Toyota Brazil hopes to sell as many Prius hybrids in the rest of 2016 as it did of the previous model in three and a half years
Toyota Brazil is relaunching the Prius hybrid to take advantage of new financial incentives introduced last year by the federal government and the two largest state capital cities. But it will not import the plug-in version - just launched in Japan - because the retail price would be too high.
The previous generation Prius arrived in Brazil early in 2013 but faced high taxes and a general lack of hybrid product awareness amongst consumers. Hit by taxes and currency devaluation, Toyota managed to sell just 783 units up to April 2016.
Now, still subsidising the price, Toyota Brazil is launching the redesigned fourth generation model for BRL119,950/US$34,000 with just one specification level. But some buyers will now benefit from incentives such as exemption from São Paulo's one-day-a-week traffic ban during peak hours (determined by the licence plate last digit) plus various tax breaks in the cities of Rio de Janeiro and São Paulo.
Toyota has considered getting the price down by assembling the Prius from CKD kits at its São Bernardo do Campo (Greater São Paulo City) plant opened here in 1962. But there are still no firm plans as a local manufacturing business case depends on market acceptance of the new model and incentives remaining on offer in future years.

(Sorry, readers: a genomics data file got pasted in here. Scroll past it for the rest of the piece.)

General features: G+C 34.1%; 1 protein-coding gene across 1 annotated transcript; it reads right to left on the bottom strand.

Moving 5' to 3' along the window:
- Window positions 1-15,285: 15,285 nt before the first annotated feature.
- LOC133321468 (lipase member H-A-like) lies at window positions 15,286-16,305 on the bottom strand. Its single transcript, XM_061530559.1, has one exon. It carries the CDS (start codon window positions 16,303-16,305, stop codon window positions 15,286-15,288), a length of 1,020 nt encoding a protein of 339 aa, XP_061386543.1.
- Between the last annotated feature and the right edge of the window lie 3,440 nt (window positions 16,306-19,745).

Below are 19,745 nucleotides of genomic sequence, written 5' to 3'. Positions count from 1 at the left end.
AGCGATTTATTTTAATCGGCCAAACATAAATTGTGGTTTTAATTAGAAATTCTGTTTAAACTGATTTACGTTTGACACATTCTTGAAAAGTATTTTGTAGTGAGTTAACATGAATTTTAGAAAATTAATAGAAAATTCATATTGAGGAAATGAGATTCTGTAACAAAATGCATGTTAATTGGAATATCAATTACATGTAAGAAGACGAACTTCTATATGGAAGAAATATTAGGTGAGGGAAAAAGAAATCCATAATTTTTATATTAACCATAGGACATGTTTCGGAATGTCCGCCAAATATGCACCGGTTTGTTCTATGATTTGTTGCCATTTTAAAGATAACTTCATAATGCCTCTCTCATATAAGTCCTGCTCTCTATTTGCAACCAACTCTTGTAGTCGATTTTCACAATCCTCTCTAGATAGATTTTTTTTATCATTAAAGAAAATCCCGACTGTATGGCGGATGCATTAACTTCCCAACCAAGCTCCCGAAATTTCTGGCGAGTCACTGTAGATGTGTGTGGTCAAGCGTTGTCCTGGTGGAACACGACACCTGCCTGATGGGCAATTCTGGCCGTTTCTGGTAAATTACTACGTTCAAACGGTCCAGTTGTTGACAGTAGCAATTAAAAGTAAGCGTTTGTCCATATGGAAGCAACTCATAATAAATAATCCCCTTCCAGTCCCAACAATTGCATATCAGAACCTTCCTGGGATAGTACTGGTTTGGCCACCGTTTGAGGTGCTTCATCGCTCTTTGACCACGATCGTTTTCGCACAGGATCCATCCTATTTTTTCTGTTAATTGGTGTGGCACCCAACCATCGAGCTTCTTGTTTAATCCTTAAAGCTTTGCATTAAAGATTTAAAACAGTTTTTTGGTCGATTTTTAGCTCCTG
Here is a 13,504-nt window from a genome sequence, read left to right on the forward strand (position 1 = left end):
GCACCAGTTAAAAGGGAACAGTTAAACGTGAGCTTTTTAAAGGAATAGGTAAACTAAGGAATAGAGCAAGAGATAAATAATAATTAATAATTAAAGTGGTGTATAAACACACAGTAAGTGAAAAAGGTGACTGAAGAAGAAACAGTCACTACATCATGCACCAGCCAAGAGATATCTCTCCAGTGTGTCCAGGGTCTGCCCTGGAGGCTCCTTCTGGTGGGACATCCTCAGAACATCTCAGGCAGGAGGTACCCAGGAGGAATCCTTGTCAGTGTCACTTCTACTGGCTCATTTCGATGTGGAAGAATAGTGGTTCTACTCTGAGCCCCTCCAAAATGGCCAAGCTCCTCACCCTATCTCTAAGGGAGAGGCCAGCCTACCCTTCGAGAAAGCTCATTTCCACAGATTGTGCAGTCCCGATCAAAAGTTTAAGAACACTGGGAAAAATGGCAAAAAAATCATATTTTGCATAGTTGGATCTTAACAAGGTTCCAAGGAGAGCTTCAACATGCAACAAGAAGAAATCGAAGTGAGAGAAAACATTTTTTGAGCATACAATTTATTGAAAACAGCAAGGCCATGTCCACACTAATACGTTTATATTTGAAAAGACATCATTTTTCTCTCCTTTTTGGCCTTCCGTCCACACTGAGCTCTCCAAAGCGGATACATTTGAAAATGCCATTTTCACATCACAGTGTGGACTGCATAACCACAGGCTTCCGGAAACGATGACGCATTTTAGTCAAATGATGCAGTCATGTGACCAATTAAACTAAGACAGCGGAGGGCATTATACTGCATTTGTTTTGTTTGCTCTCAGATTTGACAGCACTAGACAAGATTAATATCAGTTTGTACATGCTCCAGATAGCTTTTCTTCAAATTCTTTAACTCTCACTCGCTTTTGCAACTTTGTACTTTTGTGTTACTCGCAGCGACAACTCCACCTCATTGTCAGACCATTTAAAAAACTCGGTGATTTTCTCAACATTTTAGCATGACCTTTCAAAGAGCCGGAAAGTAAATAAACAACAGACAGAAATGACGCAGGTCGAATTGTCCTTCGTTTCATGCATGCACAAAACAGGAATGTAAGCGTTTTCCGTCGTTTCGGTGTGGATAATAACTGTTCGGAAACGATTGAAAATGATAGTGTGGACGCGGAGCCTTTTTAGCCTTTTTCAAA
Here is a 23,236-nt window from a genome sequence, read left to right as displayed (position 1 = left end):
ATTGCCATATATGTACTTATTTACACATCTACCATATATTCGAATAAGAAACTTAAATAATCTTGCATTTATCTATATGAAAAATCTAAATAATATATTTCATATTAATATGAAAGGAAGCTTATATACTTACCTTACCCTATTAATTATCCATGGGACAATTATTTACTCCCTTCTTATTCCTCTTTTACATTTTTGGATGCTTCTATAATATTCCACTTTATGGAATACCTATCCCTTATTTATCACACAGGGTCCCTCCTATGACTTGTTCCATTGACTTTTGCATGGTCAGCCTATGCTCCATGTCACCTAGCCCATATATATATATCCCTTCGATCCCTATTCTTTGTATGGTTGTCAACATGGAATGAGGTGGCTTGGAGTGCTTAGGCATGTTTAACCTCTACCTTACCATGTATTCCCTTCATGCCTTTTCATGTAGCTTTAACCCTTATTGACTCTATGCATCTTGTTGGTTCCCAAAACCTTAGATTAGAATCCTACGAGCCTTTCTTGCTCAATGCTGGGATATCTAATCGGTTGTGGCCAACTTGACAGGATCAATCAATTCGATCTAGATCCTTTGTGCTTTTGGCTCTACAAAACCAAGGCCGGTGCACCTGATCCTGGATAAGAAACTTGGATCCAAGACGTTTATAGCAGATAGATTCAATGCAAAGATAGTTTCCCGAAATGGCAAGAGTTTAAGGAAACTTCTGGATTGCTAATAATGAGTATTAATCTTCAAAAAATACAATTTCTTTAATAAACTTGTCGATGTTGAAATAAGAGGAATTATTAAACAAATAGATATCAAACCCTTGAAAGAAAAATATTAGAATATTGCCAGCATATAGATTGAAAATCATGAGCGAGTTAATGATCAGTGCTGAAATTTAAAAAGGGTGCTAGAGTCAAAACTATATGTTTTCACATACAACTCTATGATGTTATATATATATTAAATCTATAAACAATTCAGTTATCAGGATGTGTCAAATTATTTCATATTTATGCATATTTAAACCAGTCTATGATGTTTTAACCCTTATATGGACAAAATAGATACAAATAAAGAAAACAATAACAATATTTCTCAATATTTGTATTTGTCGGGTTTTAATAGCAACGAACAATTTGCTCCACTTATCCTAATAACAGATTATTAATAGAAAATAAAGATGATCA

Optimistically, it plans to sell 800 units in the rest of 2016 - that's three and half years' previous generation Prius sales.
The new modular TNGA platform on which the latest Prius is built will also underpin the next Corolla; the current car is assembled here.
The latest Prius has improved aerodynamics (Cd 0.24) beaten only in Brazil by the Audi A4 (Cd 0.23), and is 2cm lower with better forward visibility thanks to the bottom of the windscreen being 7cm closer to the ground.
Inside room is roughly the same as the Corolla (shared 2.7m wheelbase) but the 412 litre boot is shallower, 15% smaller. The nickel-hydride traction battery is under the rear seat.
Brazilian 'official' fuel economy is 18.9km-litre/44.5mpg city and 17km-litre/40 mpg motorway and the petrol and electric motors combined produce 121bhp. The automaker promises battery lifetime to match the car under normal use.
Stand-still starts are always in electric mode [once the petrol engine has kicked in once or twice from cold - ed] and the combustion engine is truly quiet, so the latest Prius is a new driving experience.
It was quite easy to achieve 20km-litre/47 mpg on the federal capital of Brasília's expressways despite the city's 1,172m altitude which reduces naturally-aspirated combustion engine performance. The Brazilian suspension settings were tuned for more comfort without compromising road manners.
The Prius retails for 15% more than the top-line Corolla Altis but the fuel economy advantage will help long distance commuters make up the difference with lower fuel cost-per-mile.